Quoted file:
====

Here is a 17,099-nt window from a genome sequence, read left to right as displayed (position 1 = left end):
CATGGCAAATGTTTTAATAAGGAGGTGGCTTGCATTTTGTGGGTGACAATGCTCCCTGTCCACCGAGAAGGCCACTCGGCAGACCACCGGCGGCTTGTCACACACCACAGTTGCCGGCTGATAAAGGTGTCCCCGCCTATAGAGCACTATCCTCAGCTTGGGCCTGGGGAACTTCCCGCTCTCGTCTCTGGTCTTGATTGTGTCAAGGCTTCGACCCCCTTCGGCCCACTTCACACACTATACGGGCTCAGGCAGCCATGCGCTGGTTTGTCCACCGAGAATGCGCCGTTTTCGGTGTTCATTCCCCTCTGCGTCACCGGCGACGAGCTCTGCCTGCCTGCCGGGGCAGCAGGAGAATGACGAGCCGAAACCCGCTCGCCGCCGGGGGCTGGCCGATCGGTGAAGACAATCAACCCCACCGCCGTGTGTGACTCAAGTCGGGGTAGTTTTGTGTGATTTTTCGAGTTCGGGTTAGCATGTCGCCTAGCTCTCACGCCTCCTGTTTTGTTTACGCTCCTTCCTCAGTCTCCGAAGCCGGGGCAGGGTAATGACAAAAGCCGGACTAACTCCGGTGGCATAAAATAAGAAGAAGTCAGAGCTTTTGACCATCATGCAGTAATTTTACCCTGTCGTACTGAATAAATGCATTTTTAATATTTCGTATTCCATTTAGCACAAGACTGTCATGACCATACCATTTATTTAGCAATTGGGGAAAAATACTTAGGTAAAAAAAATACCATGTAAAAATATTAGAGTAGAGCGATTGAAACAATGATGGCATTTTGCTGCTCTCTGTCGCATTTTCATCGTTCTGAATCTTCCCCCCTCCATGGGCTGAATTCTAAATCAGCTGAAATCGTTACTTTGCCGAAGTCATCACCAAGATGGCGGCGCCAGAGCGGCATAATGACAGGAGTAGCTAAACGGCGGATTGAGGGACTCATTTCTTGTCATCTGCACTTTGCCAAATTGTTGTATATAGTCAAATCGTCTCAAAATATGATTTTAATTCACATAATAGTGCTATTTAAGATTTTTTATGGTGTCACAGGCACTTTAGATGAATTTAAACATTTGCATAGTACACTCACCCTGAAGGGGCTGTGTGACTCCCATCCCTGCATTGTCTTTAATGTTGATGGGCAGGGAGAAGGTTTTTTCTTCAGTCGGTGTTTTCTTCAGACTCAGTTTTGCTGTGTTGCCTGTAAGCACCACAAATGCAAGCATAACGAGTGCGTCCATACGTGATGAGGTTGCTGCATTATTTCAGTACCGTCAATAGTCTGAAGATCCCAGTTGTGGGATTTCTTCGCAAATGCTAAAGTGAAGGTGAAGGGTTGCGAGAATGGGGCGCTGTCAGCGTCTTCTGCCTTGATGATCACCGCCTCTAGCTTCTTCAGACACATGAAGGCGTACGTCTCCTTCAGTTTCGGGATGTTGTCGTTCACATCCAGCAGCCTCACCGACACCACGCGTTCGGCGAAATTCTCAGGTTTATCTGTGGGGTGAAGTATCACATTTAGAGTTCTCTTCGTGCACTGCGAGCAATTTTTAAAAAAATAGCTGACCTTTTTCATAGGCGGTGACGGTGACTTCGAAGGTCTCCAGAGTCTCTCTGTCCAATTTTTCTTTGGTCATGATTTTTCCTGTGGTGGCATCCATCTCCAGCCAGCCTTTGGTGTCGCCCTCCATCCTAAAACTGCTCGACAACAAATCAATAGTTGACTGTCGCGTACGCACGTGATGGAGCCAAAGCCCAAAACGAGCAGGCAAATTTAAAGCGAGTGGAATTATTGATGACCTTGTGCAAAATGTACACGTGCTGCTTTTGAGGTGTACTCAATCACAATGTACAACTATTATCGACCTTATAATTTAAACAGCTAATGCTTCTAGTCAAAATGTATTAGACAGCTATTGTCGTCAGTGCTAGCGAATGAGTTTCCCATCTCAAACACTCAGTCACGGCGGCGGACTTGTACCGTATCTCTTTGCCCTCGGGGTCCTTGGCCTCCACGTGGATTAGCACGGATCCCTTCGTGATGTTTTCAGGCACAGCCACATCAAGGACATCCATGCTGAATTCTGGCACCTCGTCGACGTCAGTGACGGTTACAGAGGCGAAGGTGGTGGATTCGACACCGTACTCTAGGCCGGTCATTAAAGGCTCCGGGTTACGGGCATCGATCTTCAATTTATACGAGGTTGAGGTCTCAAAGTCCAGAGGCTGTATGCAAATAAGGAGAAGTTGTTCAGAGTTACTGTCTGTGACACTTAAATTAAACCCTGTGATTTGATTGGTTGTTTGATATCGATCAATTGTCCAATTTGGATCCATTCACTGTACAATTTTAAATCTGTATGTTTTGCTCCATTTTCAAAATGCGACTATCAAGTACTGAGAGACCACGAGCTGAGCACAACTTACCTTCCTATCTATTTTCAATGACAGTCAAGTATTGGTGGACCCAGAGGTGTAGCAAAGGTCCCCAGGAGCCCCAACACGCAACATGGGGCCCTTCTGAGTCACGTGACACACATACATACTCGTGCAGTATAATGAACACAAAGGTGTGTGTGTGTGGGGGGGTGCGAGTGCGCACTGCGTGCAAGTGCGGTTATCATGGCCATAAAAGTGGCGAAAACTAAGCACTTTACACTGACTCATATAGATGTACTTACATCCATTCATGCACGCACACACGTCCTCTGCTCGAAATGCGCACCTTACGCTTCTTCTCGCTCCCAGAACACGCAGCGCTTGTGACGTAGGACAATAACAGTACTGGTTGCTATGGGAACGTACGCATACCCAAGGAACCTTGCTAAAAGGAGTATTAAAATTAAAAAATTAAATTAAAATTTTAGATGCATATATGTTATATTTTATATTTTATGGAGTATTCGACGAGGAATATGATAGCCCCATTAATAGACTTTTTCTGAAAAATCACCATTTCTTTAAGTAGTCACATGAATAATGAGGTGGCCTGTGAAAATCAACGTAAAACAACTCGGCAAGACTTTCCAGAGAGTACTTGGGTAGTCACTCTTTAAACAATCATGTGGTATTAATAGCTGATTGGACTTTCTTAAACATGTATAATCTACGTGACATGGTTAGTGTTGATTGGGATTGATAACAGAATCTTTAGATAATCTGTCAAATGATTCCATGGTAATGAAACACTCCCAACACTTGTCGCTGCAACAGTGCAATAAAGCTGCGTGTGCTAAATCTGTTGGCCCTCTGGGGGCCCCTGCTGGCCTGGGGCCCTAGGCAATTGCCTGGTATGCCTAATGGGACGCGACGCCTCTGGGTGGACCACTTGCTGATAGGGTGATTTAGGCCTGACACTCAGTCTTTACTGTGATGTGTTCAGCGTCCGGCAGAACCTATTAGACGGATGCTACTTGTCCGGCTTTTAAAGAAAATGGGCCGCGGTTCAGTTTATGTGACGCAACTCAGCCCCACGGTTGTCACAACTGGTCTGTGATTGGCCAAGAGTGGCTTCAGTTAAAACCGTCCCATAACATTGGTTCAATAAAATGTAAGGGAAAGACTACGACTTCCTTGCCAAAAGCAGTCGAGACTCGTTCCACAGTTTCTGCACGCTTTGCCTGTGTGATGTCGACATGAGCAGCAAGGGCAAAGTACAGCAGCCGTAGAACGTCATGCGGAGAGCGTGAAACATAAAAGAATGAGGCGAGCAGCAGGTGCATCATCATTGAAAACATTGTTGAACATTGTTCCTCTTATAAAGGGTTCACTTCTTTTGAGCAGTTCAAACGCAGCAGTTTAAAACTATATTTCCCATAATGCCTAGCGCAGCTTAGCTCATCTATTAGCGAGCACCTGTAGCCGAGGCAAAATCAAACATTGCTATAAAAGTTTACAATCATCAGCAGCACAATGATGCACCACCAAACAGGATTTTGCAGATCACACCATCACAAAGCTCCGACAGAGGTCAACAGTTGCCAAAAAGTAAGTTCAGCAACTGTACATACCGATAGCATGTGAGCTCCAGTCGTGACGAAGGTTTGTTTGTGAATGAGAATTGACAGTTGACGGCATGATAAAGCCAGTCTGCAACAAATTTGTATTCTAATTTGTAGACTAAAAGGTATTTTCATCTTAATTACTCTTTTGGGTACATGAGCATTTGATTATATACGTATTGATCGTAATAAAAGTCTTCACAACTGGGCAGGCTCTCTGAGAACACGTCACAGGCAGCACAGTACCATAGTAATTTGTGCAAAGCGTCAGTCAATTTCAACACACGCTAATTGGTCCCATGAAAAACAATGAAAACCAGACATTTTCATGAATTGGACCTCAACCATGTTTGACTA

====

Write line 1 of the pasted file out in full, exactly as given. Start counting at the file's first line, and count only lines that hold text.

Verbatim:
Here is a 17,099-nt window from a genome sequence, read left to right as displayed (position 1 = left end):